Common and soprano pipistrelle are already resident in Scotland
Bat workers hope to confirm a rare species of bat is resident at a Scottish loch after its call was picked up on a bat detector.
Anne Youngman, of the Bat Conservation Trust, said there had been a "tantalising" encounter with a Nathusius pipistrelle at Loch Leven.
The species, which lives on continental Europe, is rarely recorded in Britain.
Meanwhile, Scottish bat workers are preparing to gather for their annual conference in Stirling on Halloween.
The meeting, which will feature a workshop on the effects of wind farms on bats, will be held at the University of Stirling on 31 October.
During the event, Dr Sue Swift, from Blairgowrie, will receive a national award.
She is the first woman to have won the trust's Pete Guest Award which recognises outstanding contributions to bat work. The previous five winners have all been men.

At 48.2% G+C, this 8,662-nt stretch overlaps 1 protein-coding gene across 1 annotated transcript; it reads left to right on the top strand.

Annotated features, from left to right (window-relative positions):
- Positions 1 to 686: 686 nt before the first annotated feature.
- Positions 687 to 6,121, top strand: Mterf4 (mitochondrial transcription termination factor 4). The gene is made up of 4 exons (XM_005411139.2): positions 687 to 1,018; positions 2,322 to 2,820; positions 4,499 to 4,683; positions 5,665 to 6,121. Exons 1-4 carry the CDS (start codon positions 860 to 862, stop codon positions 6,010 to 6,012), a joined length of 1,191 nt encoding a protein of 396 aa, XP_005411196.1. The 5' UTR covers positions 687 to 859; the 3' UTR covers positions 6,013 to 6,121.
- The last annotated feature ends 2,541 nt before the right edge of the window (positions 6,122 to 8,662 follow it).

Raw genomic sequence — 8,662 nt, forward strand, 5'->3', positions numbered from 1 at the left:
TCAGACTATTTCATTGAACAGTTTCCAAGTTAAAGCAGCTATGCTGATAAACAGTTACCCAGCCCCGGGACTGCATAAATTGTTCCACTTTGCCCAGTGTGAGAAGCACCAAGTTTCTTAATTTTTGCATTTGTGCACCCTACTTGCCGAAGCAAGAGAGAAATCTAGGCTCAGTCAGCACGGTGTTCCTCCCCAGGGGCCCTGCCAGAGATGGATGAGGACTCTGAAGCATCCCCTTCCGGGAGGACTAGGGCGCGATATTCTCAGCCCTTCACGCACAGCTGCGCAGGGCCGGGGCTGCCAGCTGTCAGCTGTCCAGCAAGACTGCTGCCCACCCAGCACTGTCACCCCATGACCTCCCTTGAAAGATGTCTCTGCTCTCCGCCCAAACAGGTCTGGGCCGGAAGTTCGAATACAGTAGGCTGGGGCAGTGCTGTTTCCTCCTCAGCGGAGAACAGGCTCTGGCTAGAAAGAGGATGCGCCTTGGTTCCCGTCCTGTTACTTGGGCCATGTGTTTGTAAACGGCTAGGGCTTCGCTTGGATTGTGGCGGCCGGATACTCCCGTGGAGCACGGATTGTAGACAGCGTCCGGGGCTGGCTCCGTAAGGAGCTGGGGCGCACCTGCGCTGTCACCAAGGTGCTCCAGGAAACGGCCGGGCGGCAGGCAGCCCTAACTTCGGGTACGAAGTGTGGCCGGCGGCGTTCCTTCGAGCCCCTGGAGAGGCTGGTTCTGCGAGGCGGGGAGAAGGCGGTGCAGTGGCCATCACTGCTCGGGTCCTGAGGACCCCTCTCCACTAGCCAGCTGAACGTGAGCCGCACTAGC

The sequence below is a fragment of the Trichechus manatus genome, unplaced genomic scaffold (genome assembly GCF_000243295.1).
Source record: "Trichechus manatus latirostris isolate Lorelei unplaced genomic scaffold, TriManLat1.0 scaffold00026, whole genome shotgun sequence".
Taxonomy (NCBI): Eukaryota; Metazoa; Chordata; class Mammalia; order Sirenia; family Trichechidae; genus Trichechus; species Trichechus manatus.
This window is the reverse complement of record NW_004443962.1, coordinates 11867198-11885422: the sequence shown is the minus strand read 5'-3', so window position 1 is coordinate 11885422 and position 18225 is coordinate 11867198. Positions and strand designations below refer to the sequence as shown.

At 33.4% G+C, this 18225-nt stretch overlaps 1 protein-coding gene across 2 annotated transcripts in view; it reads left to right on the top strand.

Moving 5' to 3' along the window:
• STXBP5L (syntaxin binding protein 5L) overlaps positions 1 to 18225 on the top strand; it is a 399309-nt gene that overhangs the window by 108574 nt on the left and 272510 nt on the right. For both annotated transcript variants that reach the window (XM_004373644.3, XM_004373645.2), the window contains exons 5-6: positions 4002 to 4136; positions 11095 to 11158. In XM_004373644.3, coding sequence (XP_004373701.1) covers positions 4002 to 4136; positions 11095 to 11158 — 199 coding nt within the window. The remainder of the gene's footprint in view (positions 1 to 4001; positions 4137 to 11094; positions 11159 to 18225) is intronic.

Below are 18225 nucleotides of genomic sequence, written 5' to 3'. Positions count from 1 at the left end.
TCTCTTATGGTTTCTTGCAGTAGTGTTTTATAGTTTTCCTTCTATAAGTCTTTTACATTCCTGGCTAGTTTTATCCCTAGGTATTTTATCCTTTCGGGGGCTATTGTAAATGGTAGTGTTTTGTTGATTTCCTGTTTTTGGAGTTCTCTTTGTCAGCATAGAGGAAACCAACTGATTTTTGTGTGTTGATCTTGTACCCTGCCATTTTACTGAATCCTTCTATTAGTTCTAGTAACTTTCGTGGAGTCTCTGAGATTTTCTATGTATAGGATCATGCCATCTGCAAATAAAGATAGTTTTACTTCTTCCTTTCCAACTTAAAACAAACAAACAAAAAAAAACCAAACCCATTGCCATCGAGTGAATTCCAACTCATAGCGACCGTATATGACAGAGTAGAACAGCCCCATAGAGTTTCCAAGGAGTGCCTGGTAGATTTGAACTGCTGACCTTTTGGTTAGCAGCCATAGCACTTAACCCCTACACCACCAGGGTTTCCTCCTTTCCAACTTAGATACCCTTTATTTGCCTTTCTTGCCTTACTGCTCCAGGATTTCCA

Ms Youngman said the Loch Leven Nathusius was heard making "social calls" marking it out as a male possibly searching for a mate.
Scotland is already home to the common and also soprano pipistrelle.
Chances of detecting the Nathusius again are growing increasingly slim as most bats have now begun hibernation.
The loch in Kinross, which was declared a nature reserve in 1964, attracts tens of thousands of geese each autumn.
A castle on an islet in the loch served as a prison for Mary Queen of Scots in 1567, before her escape.